Hera and Iris | Athenian red-figure lekythos C5th B.C. | Rhode Island School of Design Museum, New York
Hera and Iris, Athenian red-figure lekythos C5th B.C., Rhode Island School of Design Museum


Pseudo-Apollodorus, Bibliotheca E3. 2 (trans. Aldrich) (Greek mythographer C2nd A.D.) :
"[At the wedding of Peleus and Thetis :] Eris tossed an apple to Hera, Athena, and Aphrodite, in recognition of their beauty, and Zeus bade Hermes escort them to Alexandros [Paris] on Ide, to be judged by him. They offered Alexandros gifts: Hera said if she were chosen fairest of all women, she would make him king of all men; Athena promised him victory in war; and Aphrodite promised him Helene in marriage. So he chose Aphrodite."



Homer, Iliad 1. 536 - 570 ff (trans. Lattimore) (Greek epic C8th B.C.) :
"Zeus went back to his own house, and all the gods rose up from their chairs to greet the coming of their father, not one had courage to keep his place on the throne; yet Hera was not ignorant, having seen how he had been plotting counsels with Thetis the silver-footed, the daughter of the sea's ancient, and at once she spoke revilingly to Zeus son of Kronos : ‘Treacherous one, what god has been plotting counsels with you? Always it is dear to your heart in my absence to think of secret things and decide upon them. Never have you patience frankly to speak forth to me the thing that you purpose.’
Then to her the father of gods and men made answer : ‘Hera, do not go on hoping that you will hear all my thoughts, since these will be too hard for you, thought you are my wife. Any thought that it is right for you to listen to, no one neither man nor any immortal shall hear it before you. But anything that apart from the rest of the gods I wish to plan, do not always question each detail nor probe me.’
Then the goddess the ox-eyed lady Hera answered : ‘Majesty, son of Kronos, what sort of thing have you spoken? Truly too much in time past I have not questioned nor probed you, but you are entirely free to think out whatever pleases you. Now, though, I am terribly afraid you were won over by Thetis the silver-footed, the daughter of the sea's ancient. For in the early morning she sat beside you and took your knees, and I think you bowed your head in assent to honour Akhilleus, and to destroy many beside the ships of the Akhaians.’
Then in return Zeus who gathers the clouds made answer : ‘Dear lady, I never escape you, you are always full of suspicion. Yet thus you can accomplish nothing surely, but be more distant from my heart than ever, and it will be the worse for you. If what you say is true, then that is the way I wish it. But go then, sit down in silence, and do as I tell you, for fear all the gods, as many as are on Olympos, can do nothing if I come close and lay my unconquerable hands upon you.’
He spoke, and the goddess the ox-eyed lady Hera was frightened and went and sat down in silence wrenching her heart to obedience and all the Ouranion gods in the house of Zeus were troubled."


Homer, Iliad 5. 711 ff :
"Now as the goddess Hera of the white arms perceived how the Argives were perishing in the strong encounter [with the Trojans], immediately she spoke to Pallas Athene her winged words : ‘For shame, now, Atrytone, daughter of Zeus of the aigis: nothing then meant the word we promised to Menelaos, to go home after sacking the strong-walled city of Ilion, if we are to let cursed Ares be so furious. Come then, let us rather think of our own stark courage.’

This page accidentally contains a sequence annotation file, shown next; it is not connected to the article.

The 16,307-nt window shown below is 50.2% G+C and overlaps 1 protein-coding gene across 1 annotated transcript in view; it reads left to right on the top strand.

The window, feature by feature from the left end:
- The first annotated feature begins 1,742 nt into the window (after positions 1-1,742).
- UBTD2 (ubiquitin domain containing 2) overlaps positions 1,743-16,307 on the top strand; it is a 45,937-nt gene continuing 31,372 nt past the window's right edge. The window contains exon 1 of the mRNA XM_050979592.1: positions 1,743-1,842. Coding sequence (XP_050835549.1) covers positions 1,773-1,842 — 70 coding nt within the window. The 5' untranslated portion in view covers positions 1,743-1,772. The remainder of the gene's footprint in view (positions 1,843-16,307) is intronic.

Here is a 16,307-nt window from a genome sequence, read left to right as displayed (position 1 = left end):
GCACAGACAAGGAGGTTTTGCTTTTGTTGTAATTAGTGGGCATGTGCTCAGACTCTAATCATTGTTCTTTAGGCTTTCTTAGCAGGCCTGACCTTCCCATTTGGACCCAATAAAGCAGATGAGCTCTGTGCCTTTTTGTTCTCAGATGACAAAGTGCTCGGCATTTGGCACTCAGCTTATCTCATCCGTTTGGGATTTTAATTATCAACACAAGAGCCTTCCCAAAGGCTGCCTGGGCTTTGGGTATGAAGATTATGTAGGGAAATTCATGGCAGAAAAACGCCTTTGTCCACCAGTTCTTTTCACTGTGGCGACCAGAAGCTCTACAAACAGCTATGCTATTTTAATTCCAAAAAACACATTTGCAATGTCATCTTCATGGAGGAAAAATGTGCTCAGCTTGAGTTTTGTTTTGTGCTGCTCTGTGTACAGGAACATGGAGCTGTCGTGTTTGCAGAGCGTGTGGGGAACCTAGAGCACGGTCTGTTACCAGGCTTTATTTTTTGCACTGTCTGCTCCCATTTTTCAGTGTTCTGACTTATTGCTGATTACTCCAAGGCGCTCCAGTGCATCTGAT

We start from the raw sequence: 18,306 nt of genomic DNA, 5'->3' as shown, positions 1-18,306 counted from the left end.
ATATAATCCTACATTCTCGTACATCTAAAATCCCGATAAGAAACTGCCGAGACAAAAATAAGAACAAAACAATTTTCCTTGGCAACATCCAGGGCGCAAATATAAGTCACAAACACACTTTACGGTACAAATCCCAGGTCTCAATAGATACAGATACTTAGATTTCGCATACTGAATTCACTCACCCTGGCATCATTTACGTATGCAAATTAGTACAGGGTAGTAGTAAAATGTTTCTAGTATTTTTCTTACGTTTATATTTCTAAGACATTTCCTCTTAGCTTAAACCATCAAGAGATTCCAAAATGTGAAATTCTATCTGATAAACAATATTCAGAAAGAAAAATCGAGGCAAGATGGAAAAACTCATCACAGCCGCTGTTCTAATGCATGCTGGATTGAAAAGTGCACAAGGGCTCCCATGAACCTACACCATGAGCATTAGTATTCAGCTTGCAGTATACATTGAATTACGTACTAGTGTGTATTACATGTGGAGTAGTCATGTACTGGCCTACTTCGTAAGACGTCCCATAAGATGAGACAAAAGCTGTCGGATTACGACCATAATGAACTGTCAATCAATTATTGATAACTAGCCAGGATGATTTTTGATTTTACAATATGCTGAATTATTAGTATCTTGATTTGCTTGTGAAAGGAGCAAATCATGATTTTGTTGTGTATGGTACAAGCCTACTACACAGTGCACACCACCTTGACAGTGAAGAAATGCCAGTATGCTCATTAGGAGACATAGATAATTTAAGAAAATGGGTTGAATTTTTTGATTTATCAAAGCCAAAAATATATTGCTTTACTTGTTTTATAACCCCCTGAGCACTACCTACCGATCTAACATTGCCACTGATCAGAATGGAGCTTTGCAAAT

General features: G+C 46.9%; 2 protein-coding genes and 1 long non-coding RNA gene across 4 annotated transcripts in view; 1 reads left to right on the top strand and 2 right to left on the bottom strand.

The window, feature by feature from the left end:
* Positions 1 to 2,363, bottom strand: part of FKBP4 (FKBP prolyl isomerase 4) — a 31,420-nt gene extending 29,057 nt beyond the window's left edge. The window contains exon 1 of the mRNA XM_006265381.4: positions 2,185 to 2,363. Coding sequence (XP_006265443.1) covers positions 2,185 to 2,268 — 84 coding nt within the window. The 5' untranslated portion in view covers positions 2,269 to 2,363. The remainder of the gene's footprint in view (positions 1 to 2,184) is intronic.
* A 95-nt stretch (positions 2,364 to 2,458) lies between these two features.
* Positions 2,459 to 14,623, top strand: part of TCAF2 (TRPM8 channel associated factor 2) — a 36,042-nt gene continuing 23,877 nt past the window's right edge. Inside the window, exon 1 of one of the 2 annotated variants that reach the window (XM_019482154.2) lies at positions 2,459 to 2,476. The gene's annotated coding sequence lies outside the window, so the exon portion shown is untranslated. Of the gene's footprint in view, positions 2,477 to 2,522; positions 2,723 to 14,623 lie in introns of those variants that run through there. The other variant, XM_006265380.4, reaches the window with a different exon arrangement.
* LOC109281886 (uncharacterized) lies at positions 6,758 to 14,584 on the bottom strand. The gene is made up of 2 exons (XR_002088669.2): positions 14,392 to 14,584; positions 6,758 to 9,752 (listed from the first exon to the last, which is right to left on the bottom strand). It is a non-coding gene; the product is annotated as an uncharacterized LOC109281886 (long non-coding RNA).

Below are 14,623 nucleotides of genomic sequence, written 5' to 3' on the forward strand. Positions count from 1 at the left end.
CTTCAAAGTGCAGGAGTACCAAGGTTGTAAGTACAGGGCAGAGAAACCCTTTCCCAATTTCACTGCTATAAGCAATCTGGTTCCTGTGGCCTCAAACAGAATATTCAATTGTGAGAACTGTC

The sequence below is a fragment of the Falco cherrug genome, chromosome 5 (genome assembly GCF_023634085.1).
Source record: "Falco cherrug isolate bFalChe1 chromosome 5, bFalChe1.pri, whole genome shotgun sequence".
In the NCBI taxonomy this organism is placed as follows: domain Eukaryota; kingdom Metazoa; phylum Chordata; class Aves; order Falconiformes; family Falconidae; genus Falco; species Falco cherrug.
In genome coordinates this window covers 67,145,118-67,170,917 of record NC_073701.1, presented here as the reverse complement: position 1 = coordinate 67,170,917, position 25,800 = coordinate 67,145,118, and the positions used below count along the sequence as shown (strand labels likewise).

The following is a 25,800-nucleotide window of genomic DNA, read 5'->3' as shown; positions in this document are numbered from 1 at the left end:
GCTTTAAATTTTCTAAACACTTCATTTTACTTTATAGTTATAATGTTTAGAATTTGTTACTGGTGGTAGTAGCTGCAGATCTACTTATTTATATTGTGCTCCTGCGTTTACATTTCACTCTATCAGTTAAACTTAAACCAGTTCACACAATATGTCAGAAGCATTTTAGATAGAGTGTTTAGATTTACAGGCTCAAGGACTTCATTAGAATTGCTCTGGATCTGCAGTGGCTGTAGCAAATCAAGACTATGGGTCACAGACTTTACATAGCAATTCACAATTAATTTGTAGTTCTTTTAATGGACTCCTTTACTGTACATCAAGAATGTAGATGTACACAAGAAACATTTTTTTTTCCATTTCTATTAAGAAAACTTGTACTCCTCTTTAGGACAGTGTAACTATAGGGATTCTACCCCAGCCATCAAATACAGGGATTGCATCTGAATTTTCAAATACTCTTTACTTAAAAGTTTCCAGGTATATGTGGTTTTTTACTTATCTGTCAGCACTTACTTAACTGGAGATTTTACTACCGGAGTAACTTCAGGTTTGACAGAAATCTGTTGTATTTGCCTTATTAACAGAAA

So she spoke, nor did the goddess grey-eyed Athene disobey her . . . [The two travelled to Troy in Hera's chariot.]
Now these two walked forward in little steps like shivering doves, in their eagerness to stand by the men of Argos, after they had come to the place where the most and the bravest stood close huddled about . . . there standing the goddess of the white arms, Hera, shouted, likening herself to high-hearted, bronze-voiced Stentor, who could cry out in as great a voice as fifty other men : ‘Shame, you Argives, poor nonentities splendid to look on. In those days when brilliant Akhilleus came into the fighting, never would the Trojans venture beyond the Dardanian gates, so much did they dread the heavy spear of that man. Now they fight by the hollow ships and far from the city.’
So she spoke, and stirred the spirit and strength in each man."


Hera and Athena | Athenian red-figure stamnos C5th B.C. | Metropolitan Museum of Art, New York
Hera and Athena, Athenian red-figure stamnos C5th B.C., Metropolitan Museum of Art

After Zeus forbade the gods to attend the battlefield of Troy, and implemented his plan to support the Trojans and avenge Akhilleus as he promised Thetis. Hera, however, seeing the Greeks in peril conspired to seduce and put Zeus to sleep, so that Poseidon could rally their forces.

Homer, Iliad 14. 153 - 316 :
"Now Hera, she of the golden throne, standing on Olympos' horn, looked out with her eyes, and saw at once how her brother and her lord's brother, was bustling about the battle where men win glory, and her heart was happy. Then she saw Zeus, sitting along the loftiest summit on Ida of the springs, and in her eyes she was hateful. And now the lady ox-eyed Hera was divided in purpose as to how she could beguile the brain in Zeus of the aegis. And to her mind this thing appeared to be the best counsel, to array herself in loveliness, and go down to Ida, and perhaps he might be taken with desire to lie in love with her next her skin, and she might be able to drift an innocent warm sleep across his eyelids, and seal his crafty perceptions . . . [She applies her makeup and adorns herself in jewellery--see The Bath of Hera below.]